‘Its more about People… than processes and technology’ … it really is!
In our last blog we talked about carefully designing your change adoption process so you could realise all the benefits of your change activities. We said that truly successful change adoption relies on acting on the following:
- It is more about people…. than processes and technology
- It is about engagement … more than communication
- It is about collaboration …. more than individual expertise
- It is about involvement early in the work … more than training at the ‘end’
In this blog we’re going to focus in on people and some of the reasons why we might resist even straightforward changes to our patterns and practices, and what we can do in our change adoption process that might help.
Our brains are amazing – there is a near constant flow of decision making going on. Research has shown adults can make up to 35,000 decisions a day. Assuming you sleep the average 7 hours a night, that makes about 2000 decisions per hour or 1 every 2 seconds. But we’re barely aware of it – and that’s because we’ve all developed a series of cognitive biases or mental shortcuts that filters some decisions into awareness and some into just automatic responses.
And those biases have some core programming to them – largely they’re in place to protect our ego, to maintain the status quo as much as possible and to retain our standing within important social groups. So – they are a bit anti-change! And that makes them most unhelpful
during complex change.
Those are just four of 50 common cognitive biases that affect our everyday decisions and actions, they are ‘predictably irrational’ as Dan Ariely’s says. Using these wisely, as a lens, to help design your adoption approaches increases the probability of success. Let’s look at four of the most important in more detail.
We’ll remember and be affected more by the negative than the positive
It’s unlikely that this is anyone’s first ‘change rodeo’ and if something has gone wrong in the past, people have been negatively affected by a change, they will remember it much more acutely than any successful, pain free changes they’ve been through.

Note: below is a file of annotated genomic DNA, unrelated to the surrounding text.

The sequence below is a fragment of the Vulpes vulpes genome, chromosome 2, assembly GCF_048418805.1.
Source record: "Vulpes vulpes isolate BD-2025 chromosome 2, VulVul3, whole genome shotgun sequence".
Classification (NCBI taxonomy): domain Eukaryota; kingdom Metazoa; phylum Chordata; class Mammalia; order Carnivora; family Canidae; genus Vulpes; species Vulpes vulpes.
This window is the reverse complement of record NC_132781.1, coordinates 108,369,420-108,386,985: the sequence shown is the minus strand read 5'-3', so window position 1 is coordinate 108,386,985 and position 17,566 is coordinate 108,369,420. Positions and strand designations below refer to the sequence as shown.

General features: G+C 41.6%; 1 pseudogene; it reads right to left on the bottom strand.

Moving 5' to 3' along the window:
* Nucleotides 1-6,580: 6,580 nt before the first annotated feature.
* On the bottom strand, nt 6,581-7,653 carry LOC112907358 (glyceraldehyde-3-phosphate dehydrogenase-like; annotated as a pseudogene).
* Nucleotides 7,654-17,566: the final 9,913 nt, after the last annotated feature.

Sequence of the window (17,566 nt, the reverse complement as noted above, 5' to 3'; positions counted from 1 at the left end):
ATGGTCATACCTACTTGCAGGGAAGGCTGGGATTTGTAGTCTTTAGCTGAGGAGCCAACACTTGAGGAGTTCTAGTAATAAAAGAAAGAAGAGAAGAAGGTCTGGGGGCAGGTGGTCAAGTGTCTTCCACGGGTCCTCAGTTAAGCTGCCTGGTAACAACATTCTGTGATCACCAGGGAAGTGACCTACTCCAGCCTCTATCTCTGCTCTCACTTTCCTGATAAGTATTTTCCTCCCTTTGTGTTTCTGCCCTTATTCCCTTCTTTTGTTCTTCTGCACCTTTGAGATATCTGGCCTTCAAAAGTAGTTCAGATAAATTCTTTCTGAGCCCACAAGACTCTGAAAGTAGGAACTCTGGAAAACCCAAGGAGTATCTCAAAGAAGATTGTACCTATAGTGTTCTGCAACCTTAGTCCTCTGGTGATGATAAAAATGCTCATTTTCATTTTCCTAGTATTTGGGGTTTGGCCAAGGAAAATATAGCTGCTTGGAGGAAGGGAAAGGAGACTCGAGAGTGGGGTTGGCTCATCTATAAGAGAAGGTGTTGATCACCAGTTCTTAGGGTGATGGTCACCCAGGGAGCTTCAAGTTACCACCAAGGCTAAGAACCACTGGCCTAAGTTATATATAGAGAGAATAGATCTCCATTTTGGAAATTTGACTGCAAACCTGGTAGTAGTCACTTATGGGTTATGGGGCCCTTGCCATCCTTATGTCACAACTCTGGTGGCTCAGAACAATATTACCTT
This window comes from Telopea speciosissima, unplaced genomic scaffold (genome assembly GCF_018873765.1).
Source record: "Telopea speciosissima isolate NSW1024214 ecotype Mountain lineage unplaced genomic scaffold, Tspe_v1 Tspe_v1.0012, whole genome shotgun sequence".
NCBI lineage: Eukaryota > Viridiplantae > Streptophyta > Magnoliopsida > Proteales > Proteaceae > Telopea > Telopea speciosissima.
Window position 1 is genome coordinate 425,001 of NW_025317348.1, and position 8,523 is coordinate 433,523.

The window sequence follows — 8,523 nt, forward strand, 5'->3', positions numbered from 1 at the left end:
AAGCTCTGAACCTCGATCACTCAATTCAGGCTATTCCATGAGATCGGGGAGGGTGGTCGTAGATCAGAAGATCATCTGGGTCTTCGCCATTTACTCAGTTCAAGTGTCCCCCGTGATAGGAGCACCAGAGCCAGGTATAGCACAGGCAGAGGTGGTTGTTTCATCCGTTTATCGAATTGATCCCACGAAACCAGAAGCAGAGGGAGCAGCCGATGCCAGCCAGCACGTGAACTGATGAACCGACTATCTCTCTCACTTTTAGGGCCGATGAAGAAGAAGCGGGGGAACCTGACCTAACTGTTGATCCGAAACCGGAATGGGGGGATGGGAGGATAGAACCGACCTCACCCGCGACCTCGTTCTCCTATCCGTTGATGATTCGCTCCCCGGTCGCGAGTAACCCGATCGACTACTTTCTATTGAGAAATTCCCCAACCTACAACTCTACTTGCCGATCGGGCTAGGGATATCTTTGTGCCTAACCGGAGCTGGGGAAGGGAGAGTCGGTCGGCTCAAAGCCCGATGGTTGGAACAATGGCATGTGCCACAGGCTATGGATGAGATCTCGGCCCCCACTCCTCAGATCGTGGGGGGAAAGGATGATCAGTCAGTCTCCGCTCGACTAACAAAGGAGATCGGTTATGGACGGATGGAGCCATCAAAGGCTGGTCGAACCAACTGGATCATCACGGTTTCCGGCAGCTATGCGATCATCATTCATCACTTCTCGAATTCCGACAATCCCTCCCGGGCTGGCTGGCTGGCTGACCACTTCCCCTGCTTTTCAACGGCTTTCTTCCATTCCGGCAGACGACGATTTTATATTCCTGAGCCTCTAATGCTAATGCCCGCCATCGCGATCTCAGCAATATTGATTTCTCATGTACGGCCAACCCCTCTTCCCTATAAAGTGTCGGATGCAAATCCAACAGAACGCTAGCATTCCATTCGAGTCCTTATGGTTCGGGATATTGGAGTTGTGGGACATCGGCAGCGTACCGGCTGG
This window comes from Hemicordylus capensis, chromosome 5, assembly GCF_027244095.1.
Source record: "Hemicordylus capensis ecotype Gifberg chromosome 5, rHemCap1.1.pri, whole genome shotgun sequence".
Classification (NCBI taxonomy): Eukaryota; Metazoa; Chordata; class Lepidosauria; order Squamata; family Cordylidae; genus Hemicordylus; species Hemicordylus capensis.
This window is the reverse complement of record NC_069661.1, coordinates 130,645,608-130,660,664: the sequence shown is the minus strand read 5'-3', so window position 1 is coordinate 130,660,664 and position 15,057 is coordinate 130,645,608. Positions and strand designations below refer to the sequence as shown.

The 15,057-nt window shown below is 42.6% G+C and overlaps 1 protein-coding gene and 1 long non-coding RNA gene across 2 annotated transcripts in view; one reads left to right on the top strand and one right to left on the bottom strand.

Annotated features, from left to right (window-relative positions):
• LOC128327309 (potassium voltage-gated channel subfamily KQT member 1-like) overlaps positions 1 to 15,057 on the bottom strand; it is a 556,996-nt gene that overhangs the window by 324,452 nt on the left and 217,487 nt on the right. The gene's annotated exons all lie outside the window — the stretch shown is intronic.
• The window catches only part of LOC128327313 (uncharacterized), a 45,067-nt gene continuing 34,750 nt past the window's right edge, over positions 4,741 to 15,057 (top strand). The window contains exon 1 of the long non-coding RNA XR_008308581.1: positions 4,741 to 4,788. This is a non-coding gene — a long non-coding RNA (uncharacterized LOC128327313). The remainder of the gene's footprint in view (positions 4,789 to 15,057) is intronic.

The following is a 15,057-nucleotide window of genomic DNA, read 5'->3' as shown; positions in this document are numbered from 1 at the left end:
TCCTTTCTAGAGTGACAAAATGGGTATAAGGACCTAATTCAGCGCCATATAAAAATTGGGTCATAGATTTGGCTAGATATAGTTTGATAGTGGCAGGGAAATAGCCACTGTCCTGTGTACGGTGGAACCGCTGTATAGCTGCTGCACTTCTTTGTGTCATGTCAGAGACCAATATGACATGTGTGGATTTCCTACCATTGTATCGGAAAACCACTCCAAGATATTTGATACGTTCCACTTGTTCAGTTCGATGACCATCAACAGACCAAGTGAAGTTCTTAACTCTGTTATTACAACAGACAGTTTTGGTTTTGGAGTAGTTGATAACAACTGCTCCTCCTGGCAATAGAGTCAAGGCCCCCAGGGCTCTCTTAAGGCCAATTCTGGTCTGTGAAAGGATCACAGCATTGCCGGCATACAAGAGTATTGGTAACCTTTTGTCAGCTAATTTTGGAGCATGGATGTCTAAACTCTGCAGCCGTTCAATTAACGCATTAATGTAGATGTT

What can we do? Listen, ensure people have an opportunity to share when and why things might not have worked in the past. Involve those who are cynical in early design and testing. Allow them to bring the voice of that experience to create value. Identify the risks and be transparent about how you’re going to mitigate them.
Psychological pain of loss is far greater than the pleasure of gain – even when we don’t have the thing that’s at risk of loss
Let say our change means automating a manual process. We promise it will save you 20 minutes a day. Once operational, it turns out it only saves you 10 minutes a day. To our brains, the pain of losing 10 minutes (even though you never had them) outweighs that you’ve gained 10 minutes. Therefore, the change failed!
What can we do? Set a compelling vision that details all of the gains but be realistic about the impact of changes on people. Carefully consider the changes your asking people to make to their behaviours and scenario plan the gains/losses – both for your business plan and your engagement plan. Consider the impact of a change on someone’s sense of autonomy or ego and how that can be mitigated – a good stakeholder plan can be hugely helpful for this.
The emotional attachment we have to things that we ‘own’ can be higher than what they’re worth
This is exactly what we want in a change – it’s ‘buy-in’ and when we emotionally attach we will make more effort for something to work. But this can also work against us. Consider the fact that someone designed the systems or processes as they are now – they are going to be more emotionally attached to the status quo.
What can we do? Don’t criticise the old way to ‘big up’ the new way. Almost everything is an evolution, this is easier for us to adapt our mindsets to. Engage the designers of the status quo and discover their irks and ‘what if’s’. Create moments in a change where people have input into design and deployment, and ‘bring out their dead’. You’ll end up with a better design and increased buy-in!
We invest more in things that have already cost something, rather than change, even if there are negative consequences
We’ve probably all been part of changes where there have been clear signs that something wasn’t going to work, but the work progressed anyway.. Largely, when we’ve already spent time and money on something, we’ll keep ploughing more in.
What can we do? Agility was made for this problem – delivering value in increments rather than at the end, allowing opportunities to pivot and experiment to see what works and what doesn’t.
By embracing these in our change adoption processes then we will make change a more pleasant experience than our brains might expect.
Our final words? Repeating our belief:…It is more about people…. than processes and technology!!